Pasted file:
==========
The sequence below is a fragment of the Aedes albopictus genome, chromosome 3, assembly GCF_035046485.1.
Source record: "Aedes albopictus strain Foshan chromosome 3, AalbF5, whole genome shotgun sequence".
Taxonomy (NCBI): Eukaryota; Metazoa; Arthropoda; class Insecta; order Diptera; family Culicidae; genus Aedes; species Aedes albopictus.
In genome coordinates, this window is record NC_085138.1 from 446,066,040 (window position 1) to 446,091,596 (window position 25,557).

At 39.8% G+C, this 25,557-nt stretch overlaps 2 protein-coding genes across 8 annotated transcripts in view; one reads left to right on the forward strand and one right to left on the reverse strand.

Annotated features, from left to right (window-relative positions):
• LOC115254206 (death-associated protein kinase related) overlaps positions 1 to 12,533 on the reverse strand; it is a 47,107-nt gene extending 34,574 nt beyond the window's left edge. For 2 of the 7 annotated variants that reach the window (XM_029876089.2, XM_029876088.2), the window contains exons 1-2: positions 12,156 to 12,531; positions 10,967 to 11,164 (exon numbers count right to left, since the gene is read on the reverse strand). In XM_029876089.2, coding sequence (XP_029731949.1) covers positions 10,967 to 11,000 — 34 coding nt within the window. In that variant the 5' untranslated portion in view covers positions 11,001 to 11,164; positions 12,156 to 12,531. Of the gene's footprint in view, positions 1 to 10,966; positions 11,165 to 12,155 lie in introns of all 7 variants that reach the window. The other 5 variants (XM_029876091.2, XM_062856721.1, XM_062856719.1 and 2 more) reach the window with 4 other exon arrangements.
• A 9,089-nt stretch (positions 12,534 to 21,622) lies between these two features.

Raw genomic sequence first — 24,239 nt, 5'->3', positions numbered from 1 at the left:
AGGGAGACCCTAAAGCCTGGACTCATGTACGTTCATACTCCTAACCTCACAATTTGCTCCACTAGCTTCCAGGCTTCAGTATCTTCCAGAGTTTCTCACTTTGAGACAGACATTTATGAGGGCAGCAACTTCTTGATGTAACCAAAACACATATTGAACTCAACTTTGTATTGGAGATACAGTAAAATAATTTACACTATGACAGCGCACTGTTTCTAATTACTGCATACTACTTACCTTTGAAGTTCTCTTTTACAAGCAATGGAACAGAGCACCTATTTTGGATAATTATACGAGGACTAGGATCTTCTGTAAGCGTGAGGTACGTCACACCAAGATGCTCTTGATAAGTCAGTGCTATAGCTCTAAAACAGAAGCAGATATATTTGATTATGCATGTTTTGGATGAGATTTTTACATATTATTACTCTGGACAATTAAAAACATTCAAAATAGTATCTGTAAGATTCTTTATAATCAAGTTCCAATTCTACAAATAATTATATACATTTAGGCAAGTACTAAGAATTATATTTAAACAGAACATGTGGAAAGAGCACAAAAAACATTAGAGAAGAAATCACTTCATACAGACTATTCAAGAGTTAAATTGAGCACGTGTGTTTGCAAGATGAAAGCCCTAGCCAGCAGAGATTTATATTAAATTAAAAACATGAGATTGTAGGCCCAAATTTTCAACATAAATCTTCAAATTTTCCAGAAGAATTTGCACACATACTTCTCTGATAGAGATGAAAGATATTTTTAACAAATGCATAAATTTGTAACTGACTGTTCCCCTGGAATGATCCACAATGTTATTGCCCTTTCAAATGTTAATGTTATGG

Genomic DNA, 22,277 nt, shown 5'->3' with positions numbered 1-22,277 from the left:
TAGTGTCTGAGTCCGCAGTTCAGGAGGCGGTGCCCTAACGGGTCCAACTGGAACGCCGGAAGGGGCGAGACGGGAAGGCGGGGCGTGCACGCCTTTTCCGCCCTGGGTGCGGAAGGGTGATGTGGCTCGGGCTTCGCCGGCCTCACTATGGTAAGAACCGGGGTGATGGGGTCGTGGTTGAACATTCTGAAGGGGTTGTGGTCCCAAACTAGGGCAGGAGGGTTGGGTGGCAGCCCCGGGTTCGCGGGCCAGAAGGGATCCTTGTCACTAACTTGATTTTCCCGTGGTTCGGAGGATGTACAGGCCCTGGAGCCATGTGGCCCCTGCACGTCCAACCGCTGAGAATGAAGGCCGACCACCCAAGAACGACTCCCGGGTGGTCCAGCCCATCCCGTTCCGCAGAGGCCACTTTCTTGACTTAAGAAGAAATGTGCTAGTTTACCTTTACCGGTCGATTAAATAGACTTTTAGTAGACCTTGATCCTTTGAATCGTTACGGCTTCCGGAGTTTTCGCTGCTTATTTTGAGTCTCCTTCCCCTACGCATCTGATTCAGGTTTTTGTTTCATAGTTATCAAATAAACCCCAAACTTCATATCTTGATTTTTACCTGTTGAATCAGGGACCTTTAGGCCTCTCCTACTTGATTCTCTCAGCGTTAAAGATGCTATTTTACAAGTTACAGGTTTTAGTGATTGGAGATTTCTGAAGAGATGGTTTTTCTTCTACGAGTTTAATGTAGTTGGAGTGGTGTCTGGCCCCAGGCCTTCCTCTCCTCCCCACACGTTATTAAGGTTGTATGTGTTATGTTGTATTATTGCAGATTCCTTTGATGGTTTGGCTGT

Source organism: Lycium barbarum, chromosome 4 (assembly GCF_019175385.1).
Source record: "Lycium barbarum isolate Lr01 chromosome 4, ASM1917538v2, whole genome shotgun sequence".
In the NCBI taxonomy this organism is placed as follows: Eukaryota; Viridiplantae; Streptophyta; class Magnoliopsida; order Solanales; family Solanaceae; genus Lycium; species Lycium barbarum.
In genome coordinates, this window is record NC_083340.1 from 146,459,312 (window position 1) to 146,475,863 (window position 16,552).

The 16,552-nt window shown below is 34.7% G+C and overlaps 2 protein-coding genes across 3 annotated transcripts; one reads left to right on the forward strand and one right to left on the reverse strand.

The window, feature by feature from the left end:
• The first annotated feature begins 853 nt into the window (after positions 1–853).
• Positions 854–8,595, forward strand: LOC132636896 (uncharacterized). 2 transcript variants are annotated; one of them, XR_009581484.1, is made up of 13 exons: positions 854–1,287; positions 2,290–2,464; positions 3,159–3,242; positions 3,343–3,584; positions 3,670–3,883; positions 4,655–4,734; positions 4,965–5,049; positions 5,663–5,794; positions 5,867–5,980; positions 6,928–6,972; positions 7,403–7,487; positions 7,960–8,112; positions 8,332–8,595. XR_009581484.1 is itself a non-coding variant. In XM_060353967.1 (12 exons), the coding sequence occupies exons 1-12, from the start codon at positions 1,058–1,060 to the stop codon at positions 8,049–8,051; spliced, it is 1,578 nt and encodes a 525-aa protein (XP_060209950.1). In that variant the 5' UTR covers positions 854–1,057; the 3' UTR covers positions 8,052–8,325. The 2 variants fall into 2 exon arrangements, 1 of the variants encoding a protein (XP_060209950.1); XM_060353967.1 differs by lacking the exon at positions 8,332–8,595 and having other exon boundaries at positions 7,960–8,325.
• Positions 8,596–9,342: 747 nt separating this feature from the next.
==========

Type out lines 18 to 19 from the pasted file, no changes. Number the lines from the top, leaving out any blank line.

The window, feature by feature from the left end:
• The first annotated feature begins 853 nt into the window (after positions 1–853).